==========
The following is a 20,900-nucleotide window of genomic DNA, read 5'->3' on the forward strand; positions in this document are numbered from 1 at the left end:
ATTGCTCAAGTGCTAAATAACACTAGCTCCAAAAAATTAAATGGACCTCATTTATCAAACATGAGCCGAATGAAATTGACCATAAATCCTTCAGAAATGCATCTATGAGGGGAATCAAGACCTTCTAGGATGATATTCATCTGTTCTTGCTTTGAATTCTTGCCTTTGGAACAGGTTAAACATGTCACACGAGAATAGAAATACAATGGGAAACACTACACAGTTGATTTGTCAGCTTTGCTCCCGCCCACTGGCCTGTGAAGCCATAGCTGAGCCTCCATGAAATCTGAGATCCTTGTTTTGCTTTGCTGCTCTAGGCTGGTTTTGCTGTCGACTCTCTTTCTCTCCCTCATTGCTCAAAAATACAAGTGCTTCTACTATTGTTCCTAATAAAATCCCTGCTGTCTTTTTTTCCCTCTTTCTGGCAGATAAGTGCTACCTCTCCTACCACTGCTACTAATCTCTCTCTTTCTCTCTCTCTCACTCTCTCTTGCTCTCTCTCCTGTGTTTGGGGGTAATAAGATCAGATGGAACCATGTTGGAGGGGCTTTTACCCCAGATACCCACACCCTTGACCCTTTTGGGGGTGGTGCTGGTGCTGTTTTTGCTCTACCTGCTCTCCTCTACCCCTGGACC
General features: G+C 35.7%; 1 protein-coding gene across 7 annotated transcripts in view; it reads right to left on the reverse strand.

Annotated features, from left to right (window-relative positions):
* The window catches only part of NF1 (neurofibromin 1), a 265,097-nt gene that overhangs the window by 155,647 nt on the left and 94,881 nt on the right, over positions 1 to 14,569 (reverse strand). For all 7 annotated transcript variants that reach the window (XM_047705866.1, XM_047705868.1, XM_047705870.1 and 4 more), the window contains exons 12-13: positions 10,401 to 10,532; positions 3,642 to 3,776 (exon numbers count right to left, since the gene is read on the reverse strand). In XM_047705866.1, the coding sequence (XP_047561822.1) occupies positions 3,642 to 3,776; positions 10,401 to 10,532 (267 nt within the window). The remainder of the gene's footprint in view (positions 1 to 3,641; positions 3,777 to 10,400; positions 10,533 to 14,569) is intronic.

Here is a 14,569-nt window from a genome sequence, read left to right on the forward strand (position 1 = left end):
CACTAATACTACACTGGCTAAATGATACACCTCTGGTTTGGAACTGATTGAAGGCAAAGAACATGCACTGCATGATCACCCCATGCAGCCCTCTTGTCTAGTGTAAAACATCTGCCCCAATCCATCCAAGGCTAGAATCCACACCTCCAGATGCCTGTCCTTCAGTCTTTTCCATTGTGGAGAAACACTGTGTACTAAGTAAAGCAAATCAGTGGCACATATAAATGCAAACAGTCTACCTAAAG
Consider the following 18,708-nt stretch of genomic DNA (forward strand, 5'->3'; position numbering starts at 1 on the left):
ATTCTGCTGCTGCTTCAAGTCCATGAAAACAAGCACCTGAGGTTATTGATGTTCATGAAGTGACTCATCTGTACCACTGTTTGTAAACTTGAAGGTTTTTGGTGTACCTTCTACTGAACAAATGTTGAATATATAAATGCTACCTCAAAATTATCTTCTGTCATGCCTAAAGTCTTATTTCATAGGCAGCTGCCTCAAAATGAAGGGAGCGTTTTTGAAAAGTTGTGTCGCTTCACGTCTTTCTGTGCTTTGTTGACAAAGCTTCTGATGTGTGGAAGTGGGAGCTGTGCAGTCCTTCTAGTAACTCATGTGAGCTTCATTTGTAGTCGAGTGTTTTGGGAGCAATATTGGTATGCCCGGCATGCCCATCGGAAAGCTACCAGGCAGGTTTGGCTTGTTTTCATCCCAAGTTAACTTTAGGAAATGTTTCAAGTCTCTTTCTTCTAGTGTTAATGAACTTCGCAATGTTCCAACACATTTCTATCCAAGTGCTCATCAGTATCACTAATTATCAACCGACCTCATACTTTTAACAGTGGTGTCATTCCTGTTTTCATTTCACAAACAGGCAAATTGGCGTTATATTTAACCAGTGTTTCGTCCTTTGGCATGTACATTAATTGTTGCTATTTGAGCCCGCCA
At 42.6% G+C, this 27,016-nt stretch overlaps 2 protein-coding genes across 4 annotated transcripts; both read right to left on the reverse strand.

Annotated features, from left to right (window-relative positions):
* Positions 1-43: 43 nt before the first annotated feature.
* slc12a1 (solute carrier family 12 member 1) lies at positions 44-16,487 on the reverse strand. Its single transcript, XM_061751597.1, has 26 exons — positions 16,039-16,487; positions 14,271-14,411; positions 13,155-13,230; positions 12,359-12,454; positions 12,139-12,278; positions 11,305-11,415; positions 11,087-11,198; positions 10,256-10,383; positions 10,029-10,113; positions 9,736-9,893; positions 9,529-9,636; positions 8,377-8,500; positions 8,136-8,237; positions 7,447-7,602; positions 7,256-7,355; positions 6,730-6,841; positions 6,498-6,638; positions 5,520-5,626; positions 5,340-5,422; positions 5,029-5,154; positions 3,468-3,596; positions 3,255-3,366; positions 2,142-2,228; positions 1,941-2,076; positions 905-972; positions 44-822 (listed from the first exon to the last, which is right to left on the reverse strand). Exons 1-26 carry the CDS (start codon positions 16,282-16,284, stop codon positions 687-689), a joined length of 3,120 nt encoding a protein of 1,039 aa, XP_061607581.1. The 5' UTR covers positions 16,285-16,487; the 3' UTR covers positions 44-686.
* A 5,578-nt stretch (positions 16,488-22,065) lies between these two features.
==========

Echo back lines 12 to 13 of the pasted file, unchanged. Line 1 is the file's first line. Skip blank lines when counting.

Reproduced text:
* Positions 1-43: 43 nt before the first annotated feature.
* slc12a1 (solute carrier family 12 member 1) lies at positions 44-16,487 on the reverse strand. Its single transcript, XM_061751597.1, has 26 exons — positions 16,039-16,487; positions 14,271-14,411; positions 13,155-13,230; positions 12,359-12,454; positions 12,139-12,278; positions 11,305-11,415; positions 11,087-11,198; positions 10,256-10,383; positions 10,029-10,113; positions 9,736-9,893; positions 9,529-9,636; positions 8,377-8,500; positions 8,136-8,237; positions 7,447-7,602; positions 7,256-7,355; positions 6,730-6,841; positions 6,498-6,638; positions 5,520-5,626; positions 5,340-5,422; positions 5,029-5,154; positions 3,468-3,596; positions 3,255-3,366; positions 2,142-2,228; positions 1,941-2,076; positions 905-972; positions 44-822 (listed from the first exon to the last, which is right to left on the reverse strand). Exons 1-26 carry the CDS (start codon positions 16,282-16,284, stop codon positions 687-689), a joined length of 3,120 nt encoding a protein of 1,039 aa, XP_061607581.1. The 5' UTR covers positions 16,285-16,487; the 3' UTR covers positions 44-686.